Explore the Great Smoky Mountain National Park Waterfalls
The Great Smoky Mountain National Park and its waterfalls attract millions of visitors annually. Most waterfalls in the park are located off hiking trails, however some are visible from a vehicle as well. From beginner to experienced, the park features a variety of trails – ranging in skill level and time – so plan ahead to pick your must-sees. This round-up will help you decide which waterfalls to visit and what to expect:
Easy Hikes in the Great Smoky Mountains
See two waterfalls – Tom Branch Falls and Indian Creek Falls – in the Deer Creek area. This easy hiking trail is less than 2 miles round trip. The Deer Creek and Indian Creek trails take hikers to the 60-foot Tom Branch and 25-foot high Indian Creek falls.
Moderate Hikes (less than 1 mile to 5 miles)
Mingo Falls ranks as one of the tallest in the southern Appalachians at an impressive 120 feet. The falls is only a 0.4 mile hike out, however it is considered a moderate one. Mingo sits on the Cherokee Indian Reservation, and guests are welcome – no special permit required.
Juney Whank falls 90 feet and is located at the end of a moderately difficult 0.8-mile hike. The trail leaves from downtown Bryson City and passes Deep Creek campground, making for a quick hike option. Juney Whank Falls is divided into two sections.
One of the most popular and visited waterfalls is Laurel, which measures 80 feet, divided by a walkway. The paved Laurel Falls Trail is considered a moderate hike, and a round trip is 2.6 miles. Due to the trail’s unevenness, slipperiness and drop offs, this spot is not suitable for strollers or wheelchairs.
Along the Trillium Gap Trail, you’ll sneak behind Grotto Falls. This 25-foot waterfall sits in an old-growth hemlock forest. The hike rates moderate-to-difficult and is a 3-mile round trip. Standing behind Grotto Falls provides couples a romantic place to relax after the hike.
From the top, Hen Wallow Falls looks small at only 2 feet wide. However looking down, hikers will see it falls 90 feet and has a 20-foot base. In the winter, this waterfall freezes to create a picture-perfect winter spot. This 4.4-mile hike up Hen Wallow Creek travels through hemlock and rhododendron forests up steep switchbacks.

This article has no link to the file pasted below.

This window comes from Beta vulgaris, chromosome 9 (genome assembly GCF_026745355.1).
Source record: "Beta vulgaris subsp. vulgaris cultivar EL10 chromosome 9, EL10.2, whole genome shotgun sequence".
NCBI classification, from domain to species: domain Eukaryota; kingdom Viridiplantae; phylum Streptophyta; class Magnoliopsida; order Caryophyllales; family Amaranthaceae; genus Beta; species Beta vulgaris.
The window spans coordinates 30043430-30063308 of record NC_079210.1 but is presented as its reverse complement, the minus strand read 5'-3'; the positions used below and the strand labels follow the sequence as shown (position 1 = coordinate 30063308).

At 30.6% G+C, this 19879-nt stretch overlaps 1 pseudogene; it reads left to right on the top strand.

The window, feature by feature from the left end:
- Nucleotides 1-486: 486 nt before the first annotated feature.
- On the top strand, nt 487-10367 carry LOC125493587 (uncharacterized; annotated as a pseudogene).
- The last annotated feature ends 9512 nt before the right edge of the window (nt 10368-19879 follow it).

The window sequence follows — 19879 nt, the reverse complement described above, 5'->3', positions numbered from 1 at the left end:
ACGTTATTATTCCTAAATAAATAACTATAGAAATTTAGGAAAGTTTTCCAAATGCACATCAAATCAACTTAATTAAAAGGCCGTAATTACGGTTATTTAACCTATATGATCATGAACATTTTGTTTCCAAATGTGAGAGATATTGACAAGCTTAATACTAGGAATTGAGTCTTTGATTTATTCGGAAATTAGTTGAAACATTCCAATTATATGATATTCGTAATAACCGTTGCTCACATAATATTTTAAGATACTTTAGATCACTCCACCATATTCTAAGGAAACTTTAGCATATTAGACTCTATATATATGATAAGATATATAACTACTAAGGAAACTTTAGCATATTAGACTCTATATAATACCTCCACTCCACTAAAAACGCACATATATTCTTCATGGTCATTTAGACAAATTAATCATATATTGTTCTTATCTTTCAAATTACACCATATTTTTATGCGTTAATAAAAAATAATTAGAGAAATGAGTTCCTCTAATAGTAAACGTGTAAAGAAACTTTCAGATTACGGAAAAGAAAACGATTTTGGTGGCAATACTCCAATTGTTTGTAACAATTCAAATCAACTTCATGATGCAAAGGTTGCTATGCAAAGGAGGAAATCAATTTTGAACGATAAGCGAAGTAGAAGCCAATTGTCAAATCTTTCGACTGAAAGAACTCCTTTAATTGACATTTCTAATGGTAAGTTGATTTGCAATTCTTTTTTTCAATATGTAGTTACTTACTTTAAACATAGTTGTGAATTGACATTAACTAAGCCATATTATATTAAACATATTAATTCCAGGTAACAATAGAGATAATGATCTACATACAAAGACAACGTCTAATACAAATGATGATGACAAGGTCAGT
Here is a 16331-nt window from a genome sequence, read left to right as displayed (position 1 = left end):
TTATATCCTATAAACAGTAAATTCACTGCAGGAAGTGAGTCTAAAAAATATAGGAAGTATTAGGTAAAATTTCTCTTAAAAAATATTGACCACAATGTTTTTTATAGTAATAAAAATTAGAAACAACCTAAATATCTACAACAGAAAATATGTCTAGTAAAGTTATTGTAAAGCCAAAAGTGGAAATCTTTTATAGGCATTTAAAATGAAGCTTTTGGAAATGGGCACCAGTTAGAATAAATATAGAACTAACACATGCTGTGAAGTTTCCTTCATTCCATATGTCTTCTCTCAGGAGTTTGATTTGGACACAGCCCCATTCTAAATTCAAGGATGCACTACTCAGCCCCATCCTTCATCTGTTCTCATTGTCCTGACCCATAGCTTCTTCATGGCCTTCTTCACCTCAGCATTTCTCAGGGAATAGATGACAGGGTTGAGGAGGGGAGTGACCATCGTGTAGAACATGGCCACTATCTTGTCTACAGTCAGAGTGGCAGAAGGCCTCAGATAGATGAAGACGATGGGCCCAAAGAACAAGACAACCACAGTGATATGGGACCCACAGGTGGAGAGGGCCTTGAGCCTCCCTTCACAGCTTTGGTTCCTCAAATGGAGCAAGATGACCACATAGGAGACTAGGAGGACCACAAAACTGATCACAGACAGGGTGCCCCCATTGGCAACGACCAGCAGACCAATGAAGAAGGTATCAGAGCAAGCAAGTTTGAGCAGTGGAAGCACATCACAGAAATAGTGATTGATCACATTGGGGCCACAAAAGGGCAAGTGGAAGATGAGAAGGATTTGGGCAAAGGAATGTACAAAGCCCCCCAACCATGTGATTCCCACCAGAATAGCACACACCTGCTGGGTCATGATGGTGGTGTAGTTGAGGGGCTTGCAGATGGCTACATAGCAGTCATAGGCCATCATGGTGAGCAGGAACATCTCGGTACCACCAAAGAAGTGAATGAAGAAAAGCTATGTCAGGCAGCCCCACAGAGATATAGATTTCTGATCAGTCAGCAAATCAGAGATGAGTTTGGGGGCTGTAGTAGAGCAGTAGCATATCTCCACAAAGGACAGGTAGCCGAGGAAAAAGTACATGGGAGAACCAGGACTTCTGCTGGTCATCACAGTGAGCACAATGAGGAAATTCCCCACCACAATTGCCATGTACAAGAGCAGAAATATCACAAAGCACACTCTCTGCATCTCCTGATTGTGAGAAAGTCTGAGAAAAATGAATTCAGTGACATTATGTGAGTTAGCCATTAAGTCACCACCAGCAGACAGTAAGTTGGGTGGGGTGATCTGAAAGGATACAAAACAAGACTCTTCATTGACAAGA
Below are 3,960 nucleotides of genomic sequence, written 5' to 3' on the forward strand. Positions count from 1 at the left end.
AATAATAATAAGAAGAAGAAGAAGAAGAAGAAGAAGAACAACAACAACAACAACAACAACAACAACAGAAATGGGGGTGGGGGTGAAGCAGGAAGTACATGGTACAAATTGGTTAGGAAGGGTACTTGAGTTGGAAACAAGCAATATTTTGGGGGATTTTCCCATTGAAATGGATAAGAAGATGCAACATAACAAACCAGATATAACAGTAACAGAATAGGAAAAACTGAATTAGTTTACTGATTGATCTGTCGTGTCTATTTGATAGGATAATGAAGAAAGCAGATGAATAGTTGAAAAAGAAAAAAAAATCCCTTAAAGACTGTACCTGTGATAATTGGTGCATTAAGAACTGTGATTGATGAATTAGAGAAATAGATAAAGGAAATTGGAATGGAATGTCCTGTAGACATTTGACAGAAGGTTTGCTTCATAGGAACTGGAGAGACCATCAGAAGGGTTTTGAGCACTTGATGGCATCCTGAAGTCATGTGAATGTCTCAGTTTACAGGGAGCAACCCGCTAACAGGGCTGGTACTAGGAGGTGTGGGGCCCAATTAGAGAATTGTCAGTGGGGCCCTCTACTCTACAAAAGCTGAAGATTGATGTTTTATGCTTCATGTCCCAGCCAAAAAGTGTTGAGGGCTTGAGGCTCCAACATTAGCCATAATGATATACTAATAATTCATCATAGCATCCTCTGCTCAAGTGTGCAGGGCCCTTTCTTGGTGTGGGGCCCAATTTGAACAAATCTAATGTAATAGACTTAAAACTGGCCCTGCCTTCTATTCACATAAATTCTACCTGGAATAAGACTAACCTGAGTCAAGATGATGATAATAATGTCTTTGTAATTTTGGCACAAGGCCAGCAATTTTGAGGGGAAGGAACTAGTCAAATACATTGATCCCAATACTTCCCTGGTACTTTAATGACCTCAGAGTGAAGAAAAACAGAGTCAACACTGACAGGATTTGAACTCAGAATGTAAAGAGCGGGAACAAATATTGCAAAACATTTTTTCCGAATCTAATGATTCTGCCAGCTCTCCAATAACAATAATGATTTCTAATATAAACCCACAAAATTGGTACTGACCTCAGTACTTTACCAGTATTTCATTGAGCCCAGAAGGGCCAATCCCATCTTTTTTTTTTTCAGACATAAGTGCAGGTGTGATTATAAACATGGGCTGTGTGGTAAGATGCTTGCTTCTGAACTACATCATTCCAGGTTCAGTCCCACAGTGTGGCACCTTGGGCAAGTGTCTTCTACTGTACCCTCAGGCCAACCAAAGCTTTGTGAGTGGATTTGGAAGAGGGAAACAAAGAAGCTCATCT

More Challenging Hiking Trails (4 to 8 miles)
Take a 4-mile round-trip hike to Mouse Creek Falls, which measures 45 feet. The Big Creek Trail will also take you to Midnight Hole, a deep pool below 6-foot falls. Once you reach Mouse Creek, sit a spell on the benches and just enjoy the waterfall views.
Abrams Falls stands 20 feet high, and the hike to the base measures 5 miles round trip. The path offers moderate difficulty through pine-oak and hemlock and rhododendron forests. Take note, due to strong currents and undertows, swimming is dangerous and unsafe. It’s best to just take great pictures and enjoy the natural surroundings.
Rainbow Falls – standing at 80 feet – provides colorful rainbows on sunny days. This more difficult trip is among the favorite Great Smoky Mountain National Park waterfalls, measuring 5.4 miles round trip. Prepare for a higher elevation, as this trail reaches a 1,500 feet. After the falls, follow the trail for another 4 miles to summit Mount Le Conte.
The tallest waterfall in the Great Smoky Mountain National Park is Ramsey Cascades at 100 feet. This 8-mile trek (round trip) rates as difficult and reaches a 2,000-foot elevation. As you make your way to the falls, you’ll also see rivers, streams and old-growth hardwood forests. This trail is perfect for spending a full day outdoors.
Drive along Roaring Fork Motor Nature Trail to find Place of a Thousand Drips, a small waterfall that cascades down nearly 30 feet. Located on Little River Rd., Meigs Falls is viewable from your vehicle as well. This waterfall is a top spot for those visiting Cades Cove.